With Yamaha having dominated the proceedings in France for the past few years, many fans, especially those with French accents, expected Johann Zarco to waltz into racing history today, starting from pole with those dreamy eyes. Alas, his unforced error on Lap 9 landed him in the gravel. Andrea Dovizioso’s “own goal” on Lap 6, crashing out of the lead, left the day to Marc Marquez. #93 enjoyed a walk in the park on his way to a 36-point lead in the 2018 championship race.
Today’s Red Bull Grand Prix de España served as a vivid reminder that in the premier class of MotoGP there is Marc Marquez, and then there are a bunch of other riders. We are clearly living in the heart of The Marquez Era in MotoGP, which appears likely to extend into the future as far as the eye can see. With the best rider in our generation astride the best bike on the grid, in mid-career, an air of inevitability has settled over the 2018 championship.
Today at the 30th running of the French Grand Prix at Le Mans, youth triumphed over experience. Yamaha Top Gun Maverick Viñales withstood a classic last lap challenge brought by teammate and legend Valentino Rossi to capture Yamaha’s 500th grand prix win. The youngster ended his day on the top step of the podium, the grizzled veteran his prostrate in the gravel. Ten years ago, Rossi would have won this race. In 2017, the tide may be beginning to turn.
Fresh off his convincing win in Jerez, Repsol Honda mighty mite Dani Pedrosa has been reinstated in The Alien Club, looking relaxed, comfortable and fast on his RC213V. For the first time in five years, his name is coming up in conversations about who might take the 2017 title. Given his age, his panoply of surgical scars and generally lousy karma, I make him a longshot for the championship. But other than a few Americans with pathologically long memories, there are a number of fans who wouldn’t mind seeing Dani Pedrosa win a premier class title.
Movistar Yamaha’s new kid on the block, Maverick Viñales, did to the field of the 2017 Grand Prix of Qatar what he’s done ever since he first placed his bum on the saddle of the YZR-M1 last November. He ended the day at the top of the timesheets, having outdueled factory Ducati #1 Andrea Dovizioso over the last eight laps of the race. In the process, he took the lead in the 2017 championship and initiated what is likely to become known as The Viñales Years.
Sunday’s Michelin Australian Motorcycle Grand Prix was about what one would expect from a great track after the championship had been decided. Anointed champion Marc Marquez, on the factory Honda, having given a clinic on Saturday to take pole, obliterated the field early, apparently on his way to an easy win. Until Lap 10, when he apparently lost focus, pushing harder than necessary, folded the front in Turn 4 and handed the win to the ascendant Cal Crutchlow.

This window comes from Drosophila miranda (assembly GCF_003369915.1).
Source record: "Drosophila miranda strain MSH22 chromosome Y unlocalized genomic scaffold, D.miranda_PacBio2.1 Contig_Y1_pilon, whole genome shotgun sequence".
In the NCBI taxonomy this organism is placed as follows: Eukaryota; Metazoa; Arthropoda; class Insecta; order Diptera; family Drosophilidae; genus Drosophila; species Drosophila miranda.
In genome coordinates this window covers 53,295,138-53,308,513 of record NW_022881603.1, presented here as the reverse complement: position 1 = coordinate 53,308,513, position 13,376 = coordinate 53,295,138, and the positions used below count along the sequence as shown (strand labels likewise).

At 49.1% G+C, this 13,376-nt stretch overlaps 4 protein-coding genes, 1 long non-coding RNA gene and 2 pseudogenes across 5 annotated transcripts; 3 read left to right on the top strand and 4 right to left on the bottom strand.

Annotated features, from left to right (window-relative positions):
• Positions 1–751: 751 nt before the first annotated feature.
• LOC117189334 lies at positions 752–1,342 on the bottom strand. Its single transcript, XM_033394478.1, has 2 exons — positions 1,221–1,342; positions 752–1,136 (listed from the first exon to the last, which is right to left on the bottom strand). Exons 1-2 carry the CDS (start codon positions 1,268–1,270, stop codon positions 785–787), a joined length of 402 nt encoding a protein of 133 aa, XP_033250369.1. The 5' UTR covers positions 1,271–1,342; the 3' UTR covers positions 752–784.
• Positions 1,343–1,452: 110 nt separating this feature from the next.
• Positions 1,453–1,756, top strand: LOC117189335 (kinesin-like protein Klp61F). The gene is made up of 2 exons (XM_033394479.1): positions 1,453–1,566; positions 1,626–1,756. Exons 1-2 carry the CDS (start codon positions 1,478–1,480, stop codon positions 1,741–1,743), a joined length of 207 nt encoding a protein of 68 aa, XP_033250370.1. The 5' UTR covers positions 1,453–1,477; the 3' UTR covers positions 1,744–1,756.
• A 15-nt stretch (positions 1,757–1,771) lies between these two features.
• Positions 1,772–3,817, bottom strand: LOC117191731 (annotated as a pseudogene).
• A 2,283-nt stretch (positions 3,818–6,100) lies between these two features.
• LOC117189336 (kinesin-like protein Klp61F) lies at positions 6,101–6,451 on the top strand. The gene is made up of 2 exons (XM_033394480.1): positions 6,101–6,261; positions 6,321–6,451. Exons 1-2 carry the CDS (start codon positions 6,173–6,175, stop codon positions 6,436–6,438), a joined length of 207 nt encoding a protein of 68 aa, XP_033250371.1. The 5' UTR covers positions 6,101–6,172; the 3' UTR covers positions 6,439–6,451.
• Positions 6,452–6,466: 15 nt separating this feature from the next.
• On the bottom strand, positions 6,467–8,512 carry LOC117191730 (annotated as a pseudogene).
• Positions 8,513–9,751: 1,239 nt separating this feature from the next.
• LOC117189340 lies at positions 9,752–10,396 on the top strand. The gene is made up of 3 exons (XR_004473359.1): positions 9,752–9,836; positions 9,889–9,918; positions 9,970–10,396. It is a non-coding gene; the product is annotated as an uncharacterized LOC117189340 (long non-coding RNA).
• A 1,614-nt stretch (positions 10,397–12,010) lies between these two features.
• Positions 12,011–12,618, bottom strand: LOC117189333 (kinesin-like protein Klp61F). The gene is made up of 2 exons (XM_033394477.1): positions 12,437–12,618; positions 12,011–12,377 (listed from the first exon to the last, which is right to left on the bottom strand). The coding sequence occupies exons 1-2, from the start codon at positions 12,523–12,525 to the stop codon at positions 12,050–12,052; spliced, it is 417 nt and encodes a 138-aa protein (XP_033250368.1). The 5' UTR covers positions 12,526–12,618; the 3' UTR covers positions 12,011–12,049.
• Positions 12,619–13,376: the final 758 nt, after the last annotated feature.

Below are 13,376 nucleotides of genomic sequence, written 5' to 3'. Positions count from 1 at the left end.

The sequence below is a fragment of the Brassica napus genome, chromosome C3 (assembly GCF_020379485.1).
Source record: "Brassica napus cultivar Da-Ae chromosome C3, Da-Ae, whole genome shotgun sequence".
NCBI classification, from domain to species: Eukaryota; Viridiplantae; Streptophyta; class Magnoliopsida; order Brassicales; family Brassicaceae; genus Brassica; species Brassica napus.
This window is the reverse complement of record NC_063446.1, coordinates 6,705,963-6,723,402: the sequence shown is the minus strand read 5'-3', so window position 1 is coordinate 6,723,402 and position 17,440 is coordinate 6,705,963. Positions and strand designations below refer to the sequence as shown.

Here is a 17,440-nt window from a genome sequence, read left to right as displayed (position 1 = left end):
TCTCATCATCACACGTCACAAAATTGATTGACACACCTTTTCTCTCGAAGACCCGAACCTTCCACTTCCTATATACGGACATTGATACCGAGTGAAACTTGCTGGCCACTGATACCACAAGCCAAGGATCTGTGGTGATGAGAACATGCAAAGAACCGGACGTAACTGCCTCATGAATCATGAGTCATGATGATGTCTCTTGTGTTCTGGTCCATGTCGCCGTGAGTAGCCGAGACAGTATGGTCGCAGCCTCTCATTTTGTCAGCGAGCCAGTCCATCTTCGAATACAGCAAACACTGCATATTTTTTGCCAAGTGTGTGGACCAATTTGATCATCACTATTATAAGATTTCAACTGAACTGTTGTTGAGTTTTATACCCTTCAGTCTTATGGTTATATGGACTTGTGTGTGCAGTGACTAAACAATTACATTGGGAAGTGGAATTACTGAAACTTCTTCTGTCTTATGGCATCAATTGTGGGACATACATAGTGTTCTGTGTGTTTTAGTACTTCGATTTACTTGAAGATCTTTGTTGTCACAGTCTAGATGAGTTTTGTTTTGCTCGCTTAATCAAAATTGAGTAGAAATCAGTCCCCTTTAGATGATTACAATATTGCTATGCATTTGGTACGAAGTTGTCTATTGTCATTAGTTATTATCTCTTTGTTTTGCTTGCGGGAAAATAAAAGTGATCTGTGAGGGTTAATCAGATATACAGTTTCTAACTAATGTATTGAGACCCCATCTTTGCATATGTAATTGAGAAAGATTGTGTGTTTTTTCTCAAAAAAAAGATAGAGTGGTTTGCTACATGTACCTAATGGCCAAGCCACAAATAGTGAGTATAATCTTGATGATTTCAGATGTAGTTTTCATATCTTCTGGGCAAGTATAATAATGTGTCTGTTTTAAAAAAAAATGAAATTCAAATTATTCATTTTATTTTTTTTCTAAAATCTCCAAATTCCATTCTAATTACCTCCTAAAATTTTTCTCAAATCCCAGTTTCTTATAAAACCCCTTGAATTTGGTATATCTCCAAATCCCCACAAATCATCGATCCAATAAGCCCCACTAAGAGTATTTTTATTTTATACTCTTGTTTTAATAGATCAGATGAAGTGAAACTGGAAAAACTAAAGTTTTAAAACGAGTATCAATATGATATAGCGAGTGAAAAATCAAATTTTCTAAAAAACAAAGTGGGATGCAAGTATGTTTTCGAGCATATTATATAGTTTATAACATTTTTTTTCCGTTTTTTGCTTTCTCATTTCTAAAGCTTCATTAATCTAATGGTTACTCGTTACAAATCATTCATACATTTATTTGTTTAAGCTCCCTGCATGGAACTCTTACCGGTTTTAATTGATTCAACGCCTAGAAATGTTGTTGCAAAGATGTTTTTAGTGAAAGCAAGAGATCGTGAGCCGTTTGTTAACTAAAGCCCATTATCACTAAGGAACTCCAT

Based upon the test results after Round 9, it appears MotoGP Chief Cheddar Carmelo Ezpeleta has finally located a circuit at which the Ducati teams can compete for a win, their first since 2010. The two-day test, at which the Repsol Honda and Tech 3 teams were AWOL, found seven of the top eight times on Tuesday clutched by Ducati pilots. Wednesday, it was the top four and six of the top ten, with the factory Yamahas and Suzukis claiming fifth through eighth.
For those of you whose loyalties lie elsewhere, let’s be clear: Yamaha’s Jorge Lorenzo deserved to win the Gran Premio d’Italia TIM today. After a poor qualifying session on Saturday, he slingshotted his way into the lead in Turn 1 of Lap 1, withstood heated challenges from teammate Valentino Rossi and rival Marc Marquez, and crossed the finish line a blink of an eye in front of Marquez. But heading into the second third of the 2016 season, storm clouds are building on his horizon.
The record books will show that Yamaha defector Jorge Lorenzo won today’s French Grand Prix by 10 seconds over teammate and rival Valentino Rossi. The mainstream racing media will be busy slavering over young Maverick Vinales, who put a Suzuki on the podium for the first time since Loris Capirossi did so at Brno in 2008. The real story of today’s race, however, was the eight riders, including at least three contenders, who crashed out as if the race had been run in the wet, marking the first time the Rain Gods have ruined a race on a clear sunny day.
Just when we thought we knew what to expect from the 2016 MotoGP season, today happened. The practice sessions leading up to the (first of four) Spanish Grand Prix found the factory Yamaha team consistently at or near the top of the charts. Repsol Honda wonderkid Marc Marquez was competitive while struggling with rear grip. Valentino Rossi waited until the last lap of Q2 to lay down the fastest lap of the weekend, for his first Jerez pole since 2005. Today, The Doctor made a house call on Jorge Lorenzo, “administering a dose of his own medicine” in winning at Jerez for the first time since 2009.
Today’s Pramac Australian Motorcycle Grand Prix had something for every taste and budget. Repsol Honda defending double world champion Marc Marquez, in his season of discontent, laid down an historic last lap to seize the victory from Yamaha mullah Jorge Lorenzo. Lorenzo, trailing teammate Valentino Rossi by 18 points coming in, was blessed today by a statement performance from factory Ducati #1 Andrea Iannone who slipped past Rossi one more time on the final lap and onto the podium, trimming Rossi’s lead over Lorenzo to 11 points heading to Sepang.